Mammals, Amphibians, and Reptiles
Acadia contains a variety of natural habitats that provide homes for many different animal species. Our location on the coast and the diversity of habitats explains this species richness. The size of these habitats and their separation from other habitats or larger natural habitats, however, limits the types of animals that are found here. Small animals adapted to smaller habitats are therefore more common, unlike the large mammals such as black bears and moose that require large areas and are rarely observed.
With a record of 338 bird species encountered, Acadia National Park is considered one of the premier bird-watching areas in the country. Twenty-three species of warblers alone have been recorded as breeding in the park! Click here for a checklist of the birds in the area.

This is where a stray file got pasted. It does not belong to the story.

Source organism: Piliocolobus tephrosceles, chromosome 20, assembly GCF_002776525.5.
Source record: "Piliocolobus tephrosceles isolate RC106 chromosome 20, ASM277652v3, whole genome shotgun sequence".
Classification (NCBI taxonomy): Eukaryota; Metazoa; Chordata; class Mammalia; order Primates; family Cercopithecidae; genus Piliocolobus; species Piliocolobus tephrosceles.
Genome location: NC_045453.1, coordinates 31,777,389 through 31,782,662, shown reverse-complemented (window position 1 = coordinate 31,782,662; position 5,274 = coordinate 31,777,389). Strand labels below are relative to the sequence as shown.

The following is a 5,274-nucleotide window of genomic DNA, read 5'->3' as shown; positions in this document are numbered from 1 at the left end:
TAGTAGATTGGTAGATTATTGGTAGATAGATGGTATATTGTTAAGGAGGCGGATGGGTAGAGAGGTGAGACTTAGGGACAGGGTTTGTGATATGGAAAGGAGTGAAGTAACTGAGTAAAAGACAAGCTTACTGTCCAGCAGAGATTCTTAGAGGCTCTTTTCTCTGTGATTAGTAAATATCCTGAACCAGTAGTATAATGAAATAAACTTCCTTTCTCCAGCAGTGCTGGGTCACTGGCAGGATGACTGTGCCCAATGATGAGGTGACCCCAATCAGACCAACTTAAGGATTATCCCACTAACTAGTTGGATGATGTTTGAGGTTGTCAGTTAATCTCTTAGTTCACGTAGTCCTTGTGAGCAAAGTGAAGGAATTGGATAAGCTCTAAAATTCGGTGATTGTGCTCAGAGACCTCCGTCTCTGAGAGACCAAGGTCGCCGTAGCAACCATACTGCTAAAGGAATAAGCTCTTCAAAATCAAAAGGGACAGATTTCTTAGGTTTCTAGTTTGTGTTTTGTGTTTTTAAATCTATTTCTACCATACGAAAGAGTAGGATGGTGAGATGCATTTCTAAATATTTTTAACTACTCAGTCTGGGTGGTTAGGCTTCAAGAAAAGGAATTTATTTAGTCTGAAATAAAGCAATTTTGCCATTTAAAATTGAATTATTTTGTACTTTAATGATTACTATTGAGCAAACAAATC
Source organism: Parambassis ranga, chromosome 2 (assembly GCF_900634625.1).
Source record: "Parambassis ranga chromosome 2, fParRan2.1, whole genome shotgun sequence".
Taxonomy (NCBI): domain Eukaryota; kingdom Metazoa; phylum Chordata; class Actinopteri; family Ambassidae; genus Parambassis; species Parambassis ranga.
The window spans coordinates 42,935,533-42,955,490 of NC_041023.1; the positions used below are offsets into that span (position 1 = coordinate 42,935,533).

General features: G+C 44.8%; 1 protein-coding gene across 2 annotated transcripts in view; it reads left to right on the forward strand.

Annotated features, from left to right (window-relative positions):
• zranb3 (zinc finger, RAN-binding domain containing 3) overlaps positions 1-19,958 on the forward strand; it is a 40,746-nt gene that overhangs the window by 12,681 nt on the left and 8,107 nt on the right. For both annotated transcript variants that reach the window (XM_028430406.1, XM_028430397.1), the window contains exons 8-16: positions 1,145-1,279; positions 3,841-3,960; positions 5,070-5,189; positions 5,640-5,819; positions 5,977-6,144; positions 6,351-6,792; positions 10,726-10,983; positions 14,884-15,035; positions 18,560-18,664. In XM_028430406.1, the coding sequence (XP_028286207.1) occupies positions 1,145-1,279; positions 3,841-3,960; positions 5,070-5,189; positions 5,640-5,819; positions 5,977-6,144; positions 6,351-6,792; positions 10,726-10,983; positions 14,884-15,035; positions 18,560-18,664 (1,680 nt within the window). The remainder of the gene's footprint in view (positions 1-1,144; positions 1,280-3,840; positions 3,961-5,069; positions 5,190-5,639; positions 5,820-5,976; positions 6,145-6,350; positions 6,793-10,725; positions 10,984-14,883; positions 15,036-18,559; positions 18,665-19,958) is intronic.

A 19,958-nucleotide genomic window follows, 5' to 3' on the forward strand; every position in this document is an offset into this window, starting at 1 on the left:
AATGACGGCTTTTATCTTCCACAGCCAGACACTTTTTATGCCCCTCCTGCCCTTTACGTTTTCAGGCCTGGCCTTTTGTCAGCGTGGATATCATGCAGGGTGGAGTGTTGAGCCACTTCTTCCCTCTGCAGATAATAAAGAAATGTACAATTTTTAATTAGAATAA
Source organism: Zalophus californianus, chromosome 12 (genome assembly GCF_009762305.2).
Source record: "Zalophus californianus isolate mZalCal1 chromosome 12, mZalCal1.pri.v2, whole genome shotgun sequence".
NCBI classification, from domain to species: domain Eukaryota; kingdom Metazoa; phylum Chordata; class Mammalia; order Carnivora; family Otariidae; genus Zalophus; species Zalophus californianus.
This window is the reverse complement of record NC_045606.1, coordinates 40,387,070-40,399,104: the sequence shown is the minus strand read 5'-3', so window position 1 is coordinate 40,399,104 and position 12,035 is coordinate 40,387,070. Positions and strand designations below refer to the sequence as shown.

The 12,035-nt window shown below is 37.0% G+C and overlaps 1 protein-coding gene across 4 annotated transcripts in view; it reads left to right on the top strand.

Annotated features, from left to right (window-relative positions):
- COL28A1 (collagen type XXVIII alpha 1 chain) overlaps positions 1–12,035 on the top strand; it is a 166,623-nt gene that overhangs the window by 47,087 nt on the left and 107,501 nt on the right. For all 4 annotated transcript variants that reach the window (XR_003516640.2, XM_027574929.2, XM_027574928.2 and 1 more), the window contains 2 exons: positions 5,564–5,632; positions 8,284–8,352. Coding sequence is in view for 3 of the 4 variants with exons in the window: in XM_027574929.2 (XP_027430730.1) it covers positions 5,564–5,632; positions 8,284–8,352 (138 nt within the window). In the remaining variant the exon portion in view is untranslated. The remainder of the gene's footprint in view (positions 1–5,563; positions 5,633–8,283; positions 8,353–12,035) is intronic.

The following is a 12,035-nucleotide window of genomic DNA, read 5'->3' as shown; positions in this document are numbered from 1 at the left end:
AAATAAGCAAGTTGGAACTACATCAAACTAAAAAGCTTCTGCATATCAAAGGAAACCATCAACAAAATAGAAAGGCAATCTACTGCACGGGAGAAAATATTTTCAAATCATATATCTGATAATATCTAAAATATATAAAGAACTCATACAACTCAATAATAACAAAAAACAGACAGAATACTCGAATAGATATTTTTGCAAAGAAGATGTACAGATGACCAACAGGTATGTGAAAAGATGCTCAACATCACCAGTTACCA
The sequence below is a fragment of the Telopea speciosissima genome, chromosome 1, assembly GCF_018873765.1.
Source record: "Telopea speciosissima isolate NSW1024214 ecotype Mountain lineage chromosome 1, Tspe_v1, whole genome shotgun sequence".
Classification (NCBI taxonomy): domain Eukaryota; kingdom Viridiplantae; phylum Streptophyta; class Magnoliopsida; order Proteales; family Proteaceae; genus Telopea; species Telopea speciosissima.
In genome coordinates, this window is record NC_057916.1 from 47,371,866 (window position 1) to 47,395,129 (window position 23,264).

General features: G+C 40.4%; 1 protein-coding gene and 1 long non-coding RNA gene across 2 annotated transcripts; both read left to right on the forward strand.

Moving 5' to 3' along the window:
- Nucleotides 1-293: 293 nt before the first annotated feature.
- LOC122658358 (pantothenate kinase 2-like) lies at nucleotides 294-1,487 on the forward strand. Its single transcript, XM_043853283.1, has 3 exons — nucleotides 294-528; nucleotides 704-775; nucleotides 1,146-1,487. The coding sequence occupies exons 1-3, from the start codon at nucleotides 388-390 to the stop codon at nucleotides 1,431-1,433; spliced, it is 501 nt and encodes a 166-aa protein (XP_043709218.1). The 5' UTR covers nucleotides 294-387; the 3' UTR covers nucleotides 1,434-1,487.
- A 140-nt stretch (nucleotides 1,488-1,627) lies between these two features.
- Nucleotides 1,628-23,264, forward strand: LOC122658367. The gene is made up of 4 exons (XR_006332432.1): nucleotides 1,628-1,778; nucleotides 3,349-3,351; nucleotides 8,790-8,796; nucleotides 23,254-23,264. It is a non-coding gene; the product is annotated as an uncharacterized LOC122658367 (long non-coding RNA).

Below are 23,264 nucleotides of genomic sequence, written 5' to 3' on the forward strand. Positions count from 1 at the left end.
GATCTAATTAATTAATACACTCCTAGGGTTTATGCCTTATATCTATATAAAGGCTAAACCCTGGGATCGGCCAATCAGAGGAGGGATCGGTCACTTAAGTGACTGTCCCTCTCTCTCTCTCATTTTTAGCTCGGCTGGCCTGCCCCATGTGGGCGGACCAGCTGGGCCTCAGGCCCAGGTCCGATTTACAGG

To help you identify flying raptors, click here for a silhouette guide.
Historic records indicate that 31 fish species have been encountered in the lakes, ponds, and brooks of Acadia National Park, although only 28 species can be found today. Visit our fish checklist for more information.
The intertidal zone of Acadia National Park contains numerous invertebrates (animals lacking a backbone). For a field guide to marine invertebrates in Acadia's waters, click here.
Insects, Spiders, Centipedes, and Millipedes